Eat My Shorts – Gotta Dance Uptown

This uplifting mashup of iconic dance scenes from Golden Classic movies with a soundtrack of Mark Ronson’s Uptown Funk was created by Nerd Fest UK.

The brilliantly edited clips match the song perfectly which goes amazingly well with the Hollywood choreography of Fred and Ginger, Gene Kelly and the Nicholas Brothers among others.

WARNING: We have several cleverly edited videos using the same infectious music. They are all worth watching but we suggest you take a break between viewings.

Here is the original Uptown Funk music video by Mark Ronson featuring Bruno Mars.

And What’s Up Mashup? previously created their version with contemporary movie classics. See booty shaking moments from Zoolander, Lion King, Saturday Night Fever, Slumdog Millionaire, Pulp Fiction, Magic Mike, Grease, Sister Act and The Wolf of Wall Street to name a few of the 100 clips edited together.

Hear 280 movies sing Uptown Funk. it took three months to make. You are in for some surprises.

Do these people have too much time of their hands?

EDF FilmStripOur featured book excerpt from Mike Kaplan’s Gotta Dance inspires a few actual musical trailers along with some more posters from the book.


“A rainy grey-black background, reflecting the setting of Gene Kelly’s iconic dance sequence contrasts and highlights the colorful, joyous trio of Gene Kelly, Donald O’Connor and Debbie Reynolds …depicted here in their most imposing rendering for this Italian poster by Silvano ‘Nano’ Campeggi for Singing’ in the Rain,“ writes Kaplan.


“Artist René Péron captures star Esther Williams in one of her classic underwater ballet positions, poised against a sea-themed setting, in the French design for Million Dollar Mermaid, considered the finest Esther Williams poster.”


“Posters for Moulin Rouge are very rare. The Erte-like figures make this a stunning poster.”

Moluin Rouge deco

This poster is the only one not in Mike Kaplan’s collection and in fact he had never seen it before we were researching this article.

Boulevard of Broken Dreams dance number and more from barely (that is a pun) pre-code Moulin Rouge.


Illustrator Jacques Kapralik used his imaginative collage/caricature style for the lead actors. His name is actually credited in the bottom right of the artwork.


“Roger Soubie had painted every legendary movie star in his career as France’s most prolific film poster artist — from Gable to Garbo; from Stanwyck to Sinatra. When the rock n’ roll era arrived, Soubie rose to the occasion to produce the best poster of any Elvis Presley film. His Jailhouse Rock puts every American Presley poster to shame. Here, Elvis’ vibrant profile immediately captures the viewer, made all the more effective by the less defined features of Judy Tyler, another of Elvis’ mostly interchangeable leading ladies. Soubie then puts the icing on the cake by showcasing Elvis’ jailhouse romp with his dancing cellmates, one of the King’s most memorable choreographed numbers.”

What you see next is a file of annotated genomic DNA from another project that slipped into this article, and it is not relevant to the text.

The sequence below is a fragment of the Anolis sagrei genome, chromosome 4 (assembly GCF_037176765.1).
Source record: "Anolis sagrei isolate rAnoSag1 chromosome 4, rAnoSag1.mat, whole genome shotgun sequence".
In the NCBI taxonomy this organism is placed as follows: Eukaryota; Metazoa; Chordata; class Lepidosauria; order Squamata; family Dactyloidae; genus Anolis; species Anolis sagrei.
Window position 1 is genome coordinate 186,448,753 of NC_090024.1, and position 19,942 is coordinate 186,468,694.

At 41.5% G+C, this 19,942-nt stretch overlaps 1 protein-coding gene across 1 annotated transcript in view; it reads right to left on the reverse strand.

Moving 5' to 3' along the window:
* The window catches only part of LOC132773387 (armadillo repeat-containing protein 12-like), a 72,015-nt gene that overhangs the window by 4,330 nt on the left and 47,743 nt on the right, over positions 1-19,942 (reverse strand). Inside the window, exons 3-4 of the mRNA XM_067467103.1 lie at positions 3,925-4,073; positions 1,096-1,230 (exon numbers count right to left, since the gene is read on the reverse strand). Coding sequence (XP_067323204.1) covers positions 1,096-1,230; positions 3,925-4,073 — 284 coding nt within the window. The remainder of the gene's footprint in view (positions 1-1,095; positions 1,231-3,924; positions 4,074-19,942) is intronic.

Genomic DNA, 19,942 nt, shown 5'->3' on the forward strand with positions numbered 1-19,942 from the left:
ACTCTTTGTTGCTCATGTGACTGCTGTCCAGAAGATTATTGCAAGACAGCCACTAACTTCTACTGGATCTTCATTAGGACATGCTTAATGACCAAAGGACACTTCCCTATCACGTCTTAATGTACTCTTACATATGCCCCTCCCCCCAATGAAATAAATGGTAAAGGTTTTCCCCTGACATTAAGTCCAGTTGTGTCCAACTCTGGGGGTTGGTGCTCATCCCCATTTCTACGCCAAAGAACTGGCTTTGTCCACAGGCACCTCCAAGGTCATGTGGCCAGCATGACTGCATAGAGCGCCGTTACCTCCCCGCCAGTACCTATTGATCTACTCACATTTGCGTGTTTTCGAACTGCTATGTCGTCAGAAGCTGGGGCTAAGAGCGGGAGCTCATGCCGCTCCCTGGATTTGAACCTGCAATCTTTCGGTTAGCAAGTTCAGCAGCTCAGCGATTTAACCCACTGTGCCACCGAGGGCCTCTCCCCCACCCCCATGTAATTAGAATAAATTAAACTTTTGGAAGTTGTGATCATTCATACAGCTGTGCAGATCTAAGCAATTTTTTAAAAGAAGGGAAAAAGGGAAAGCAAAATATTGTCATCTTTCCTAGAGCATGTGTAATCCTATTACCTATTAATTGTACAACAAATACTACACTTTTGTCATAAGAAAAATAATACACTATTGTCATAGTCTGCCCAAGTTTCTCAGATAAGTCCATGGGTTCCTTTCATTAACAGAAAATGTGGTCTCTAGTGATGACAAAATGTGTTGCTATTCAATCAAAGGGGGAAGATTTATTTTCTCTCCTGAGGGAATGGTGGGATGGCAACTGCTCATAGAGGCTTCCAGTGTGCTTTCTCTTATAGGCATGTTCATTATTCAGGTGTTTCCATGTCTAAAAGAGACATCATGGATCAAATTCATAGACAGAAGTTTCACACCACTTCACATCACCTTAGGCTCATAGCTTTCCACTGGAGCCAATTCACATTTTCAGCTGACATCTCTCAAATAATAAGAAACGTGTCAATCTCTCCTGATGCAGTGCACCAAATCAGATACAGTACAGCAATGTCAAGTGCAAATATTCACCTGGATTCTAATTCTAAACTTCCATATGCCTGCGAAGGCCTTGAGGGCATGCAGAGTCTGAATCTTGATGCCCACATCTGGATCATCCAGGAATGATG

All posters above (except the yellow Moulin Rouge) and quotes are courtesy of Mike Kaplan, author of Gotta Dance: The Art of the Dance Movie Poster, available at as a limited edition. The book is also for sale at MOMA in New York and the Los Angeles County Museum of Art plus a handful of independent bookstores around the country.

EDF FilmStrip
The-Wizard-Watch The Wizard of Oz in Alphabetical Order

The Uptown Funk videos and movie trailers all take images out of context to create new works. A mind-boggling feat to this end is Of Oz the Wizard.

The Wizard of Oz was edited by a top MGM editor named Blanche Sewell during her 25-year career in Hollywood. But what if a file clerk re-edited it?

The website Dangerous Minds writes: ”Matt Bucy has pulled off one of the most brain-meltingly OCD remix stunts ever attempted: he’s alphabetized the indelibly classic 1939 film adaptation of The Wizard of Oz. The result is called Of Oz the Wizard, and it’s a mind-scramble to watch. So we’re clear on what exactly has been done here, Bucy re-edited the entire film so that every word of dialogue appears in alphabetical order—he even rearranged the credits. Repetitions of oft-recurring words are sometimes jarring, sometimes hilarious, sometimes actually musical. My favorite sections are “ARF” (I’m a dog person, sue me), “DEAD,” “HOW,” and, surprise surprise, “ROAD.” (Don’t even get me started on “BECAUSE,” good lord…) .”

Watched in small doses we find the project fascinating and suggest you take a look and return often to discover new moments of wonder. And be sure to check the credits and the M-G-M logo.

Read the DM interview with Matt Bucy.

The original film is available in special editions at Amazon.


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